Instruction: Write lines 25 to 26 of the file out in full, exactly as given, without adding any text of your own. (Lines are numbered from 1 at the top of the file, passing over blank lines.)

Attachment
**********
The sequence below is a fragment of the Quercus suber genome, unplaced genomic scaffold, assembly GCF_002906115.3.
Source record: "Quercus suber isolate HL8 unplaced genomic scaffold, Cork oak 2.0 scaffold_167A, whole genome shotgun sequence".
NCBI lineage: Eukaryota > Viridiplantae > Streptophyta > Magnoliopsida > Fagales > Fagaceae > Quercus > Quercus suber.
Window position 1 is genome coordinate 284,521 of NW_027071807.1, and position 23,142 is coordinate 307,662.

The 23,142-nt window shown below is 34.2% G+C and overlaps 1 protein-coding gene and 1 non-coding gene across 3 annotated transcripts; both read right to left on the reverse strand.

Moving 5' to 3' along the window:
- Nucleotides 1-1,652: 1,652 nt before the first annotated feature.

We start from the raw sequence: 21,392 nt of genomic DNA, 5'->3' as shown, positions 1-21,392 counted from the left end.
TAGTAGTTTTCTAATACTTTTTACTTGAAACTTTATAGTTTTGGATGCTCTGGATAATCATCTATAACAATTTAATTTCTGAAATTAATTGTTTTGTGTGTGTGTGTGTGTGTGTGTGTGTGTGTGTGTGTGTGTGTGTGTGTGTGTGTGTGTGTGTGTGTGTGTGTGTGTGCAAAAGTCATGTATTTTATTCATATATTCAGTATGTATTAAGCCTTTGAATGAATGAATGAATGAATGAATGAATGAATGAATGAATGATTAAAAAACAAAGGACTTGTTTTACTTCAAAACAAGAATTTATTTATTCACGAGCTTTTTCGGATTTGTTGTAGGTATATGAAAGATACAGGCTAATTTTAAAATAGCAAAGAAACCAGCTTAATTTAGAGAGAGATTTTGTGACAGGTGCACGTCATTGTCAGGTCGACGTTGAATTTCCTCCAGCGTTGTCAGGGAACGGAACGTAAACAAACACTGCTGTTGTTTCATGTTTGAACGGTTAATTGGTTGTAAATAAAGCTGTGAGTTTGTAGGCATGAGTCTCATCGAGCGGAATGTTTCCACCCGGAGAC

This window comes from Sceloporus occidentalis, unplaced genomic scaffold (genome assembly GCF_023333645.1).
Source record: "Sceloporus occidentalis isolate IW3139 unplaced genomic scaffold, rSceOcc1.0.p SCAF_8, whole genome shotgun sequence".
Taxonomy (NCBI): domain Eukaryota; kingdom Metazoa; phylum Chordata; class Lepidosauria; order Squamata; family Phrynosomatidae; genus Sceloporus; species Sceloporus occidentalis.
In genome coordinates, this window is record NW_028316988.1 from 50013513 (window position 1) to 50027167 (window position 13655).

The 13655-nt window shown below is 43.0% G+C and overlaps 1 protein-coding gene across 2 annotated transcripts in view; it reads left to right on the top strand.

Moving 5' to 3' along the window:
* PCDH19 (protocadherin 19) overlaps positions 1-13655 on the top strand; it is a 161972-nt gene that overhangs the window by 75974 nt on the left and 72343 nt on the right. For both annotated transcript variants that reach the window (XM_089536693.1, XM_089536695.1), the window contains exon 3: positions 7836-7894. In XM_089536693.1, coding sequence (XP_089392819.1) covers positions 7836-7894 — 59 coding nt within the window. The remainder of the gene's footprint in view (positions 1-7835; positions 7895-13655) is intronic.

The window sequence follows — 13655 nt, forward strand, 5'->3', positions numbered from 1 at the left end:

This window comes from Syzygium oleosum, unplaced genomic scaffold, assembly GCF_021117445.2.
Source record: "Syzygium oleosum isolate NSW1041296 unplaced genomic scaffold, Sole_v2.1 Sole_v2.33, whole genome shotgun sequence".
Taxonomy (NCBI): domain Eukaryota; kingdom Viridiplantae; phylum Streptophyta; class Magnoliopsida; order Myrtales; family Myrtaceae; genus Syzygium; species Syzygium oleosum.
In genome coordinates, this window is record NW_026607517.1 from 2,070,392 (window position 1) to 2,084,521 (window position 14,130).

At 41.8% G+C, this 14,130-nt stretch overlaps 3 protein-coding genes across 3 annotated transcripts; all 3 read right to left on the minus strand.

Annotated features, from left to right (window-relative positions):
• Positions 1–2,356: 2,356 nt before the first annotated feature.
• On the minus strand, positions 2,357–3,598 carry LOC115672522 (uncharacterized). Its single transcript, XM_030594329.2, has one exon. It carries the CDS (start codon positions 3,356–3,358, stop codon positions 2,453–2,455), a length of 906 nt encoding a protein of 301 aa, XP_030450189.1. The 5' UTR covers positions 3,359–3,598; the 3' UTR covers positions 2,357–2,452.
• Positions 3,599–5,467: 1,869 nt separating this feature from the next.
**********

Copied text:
• On the minus strand, positions 2,357–3,598 carry LOC115672522 (uncharacterized). Its single transcript, XM_030594329.2, has one exon. It carries the CDS (start codon positions 3,356–3,358, stop codon positions 2,453–2,455), a length of 906 nt encoding a protein of 301 aa, XP_030450189.1. The 5' UTR covers positions 3,359–3,598; the 3' UTR covers positions 2,357–2,452.
• Positions 3,599–5,467: 1,869 nt separating this feature from the next.